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Receiver Cory Watson's injuries have limited his ability to deliver

WINNIPEG - With injuries already becoming an issue for the Winnipeg Blue Bombers, coach Mike O'Shea had his players doing a little yoga Wednesday to stretch their muscles at the end of practice.

"It does concern me because I'm responsible for player safety too," he said.

"It's a response to what I noticed. There weren't enough guys stretching after practice. If they're not taking it upon themselves to do the right thing then I'm going to coach them to do the right thing."

Cory Watson just returned to the field this week after a hamstring injury he suffered on opening day of training camp this season.

"It's football," said the team's top Canadian receiver. "Injuries are going to happen in any sport so you've got to be prepared for those things and be patient and hopefully things work out."

O'Shea had nothing but praise for the way Watson plays football but says he may at some point discuss what he does in the off-season and other things that might help with injuries.

"I can't tell you what he did all off-season and what he does (for conditioning) during the season i just know one thing. He plays football the way it should be played and with that there are ramifications."

The coach got linebacker Ian Wild to lead the stretch since he does the same thing anyway every day after practice, but O'Shea says there is only so much players can do in the off-season.

"It's virtually impossible to be in game shape come training camp," he said. "The only way to get in game shape is to play those games."

He says the intense physical contact can't be simulated during the off-season. Many might argue it wouldn't be a great idea even if it could, since that's where injuries happen.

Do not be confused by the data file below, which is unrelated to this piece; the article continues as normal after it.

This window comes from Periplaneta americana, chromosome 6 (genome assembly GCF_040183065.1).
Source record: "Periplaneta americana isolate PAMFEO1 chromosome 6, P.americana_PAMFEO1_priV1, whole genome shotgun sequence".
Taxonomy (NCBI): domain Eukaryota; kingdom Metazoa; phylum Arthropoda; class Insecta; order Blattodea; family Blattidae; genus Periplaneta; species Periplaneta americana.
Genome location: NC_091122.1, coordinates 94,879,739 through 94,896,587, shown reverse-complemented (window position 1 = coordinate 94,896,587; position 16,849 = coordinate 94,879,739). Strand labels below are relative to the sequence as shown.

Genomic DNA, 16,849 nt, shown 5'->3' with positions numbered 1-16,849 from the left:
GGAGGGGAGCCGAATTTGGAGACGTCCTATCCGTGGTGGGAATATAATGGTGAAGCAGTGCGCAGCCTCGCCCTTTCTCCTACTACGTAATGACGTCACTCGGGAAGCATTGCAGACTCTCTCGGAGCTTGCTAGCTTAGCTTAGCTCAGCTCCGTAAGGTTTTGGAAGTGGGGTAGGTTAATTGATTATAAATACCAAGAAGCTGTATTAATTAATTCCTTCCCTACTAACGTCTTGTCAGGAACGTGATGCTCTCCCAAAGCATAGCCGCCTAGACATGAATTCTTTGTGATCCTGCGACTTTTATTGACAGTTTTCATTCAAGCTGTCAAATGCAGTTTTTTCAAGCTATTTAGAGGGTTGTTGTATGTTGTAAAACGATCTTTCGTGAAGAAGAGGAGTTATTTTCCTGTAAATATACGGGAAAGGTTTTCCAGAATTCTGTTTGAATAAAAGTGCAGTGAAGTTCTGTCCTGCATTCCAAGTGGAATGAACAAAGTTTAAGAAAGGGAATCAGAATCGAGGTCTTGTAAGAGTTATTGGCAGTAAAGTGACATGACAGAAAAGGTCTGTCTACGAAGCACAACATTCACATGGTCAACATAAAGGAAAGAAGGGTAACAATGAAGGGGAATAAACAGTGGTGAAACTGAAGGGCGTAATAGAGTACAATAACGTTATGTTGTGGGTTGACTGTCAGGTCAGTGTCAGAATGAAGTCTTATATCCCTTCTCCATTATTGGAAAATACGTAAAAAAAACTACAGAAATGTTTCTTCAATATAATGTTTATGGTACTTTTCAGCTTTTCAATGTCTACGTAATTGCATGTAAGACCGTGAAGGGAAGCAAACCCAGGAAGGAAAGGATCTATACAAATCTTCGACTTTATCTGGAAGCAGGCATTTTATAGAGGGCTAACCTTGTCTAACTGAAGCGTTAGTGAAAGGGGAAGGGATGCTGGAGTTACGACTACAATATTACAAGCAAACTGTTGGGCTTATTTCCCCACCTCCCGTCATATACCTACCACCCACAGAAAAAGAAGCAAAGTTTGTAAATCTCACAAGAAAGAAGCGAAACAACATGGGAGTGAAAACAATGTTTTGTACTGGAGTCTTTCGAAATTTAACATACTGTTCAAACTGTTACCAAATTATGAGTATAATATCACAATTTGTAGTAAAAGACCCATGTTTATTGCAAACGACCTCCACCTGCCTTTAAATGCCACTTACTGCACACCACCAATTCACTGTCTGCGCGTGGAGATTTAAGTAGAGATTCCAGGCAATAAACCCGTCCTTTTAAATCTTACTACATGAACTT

Watson, 30, a native of Dollard des Ormeaux, Que, has missed a lot of games in his four previous seasons with the Bombers yet shines as their best Canadian receiver when he's on the field. He appeared in just 11 games in 2013 but still caught 36 passes for 516 yards and ranked third on the team's receiver's list.

His best year was his second with the team. In 2011 he caught 69 passes for 793 yards and he says he thinks he can beat that. In his 45 starts over four seasons he has four times exceeded the 100-yard mark.

"I think I can do better than what I did in my second year," he suggests.

"This year I have a role that demands a lot so I have to make sure I'm in there, that's the most important thing. I have to make those plays happen."

Watson is also a force on special teams and says that's a role he loves as well.

He hasn't had much time to work out with the team's four quarterbacks so far but says he has studied lots of film and will be able to get his timing down.

"The most important thing for me right now is trying to get my conditioning in," he said as the Bombers prepare to open the regular season at home June 26 when they host he Toronto Argonauts.

"That's the focus right now. Timing is going to come."

Defensive back Johnny Sears also returned from the injury list this week. But there were plenty of other players on the sidelines, including promising new Canadian receiver Julian Feoli-Gudino.

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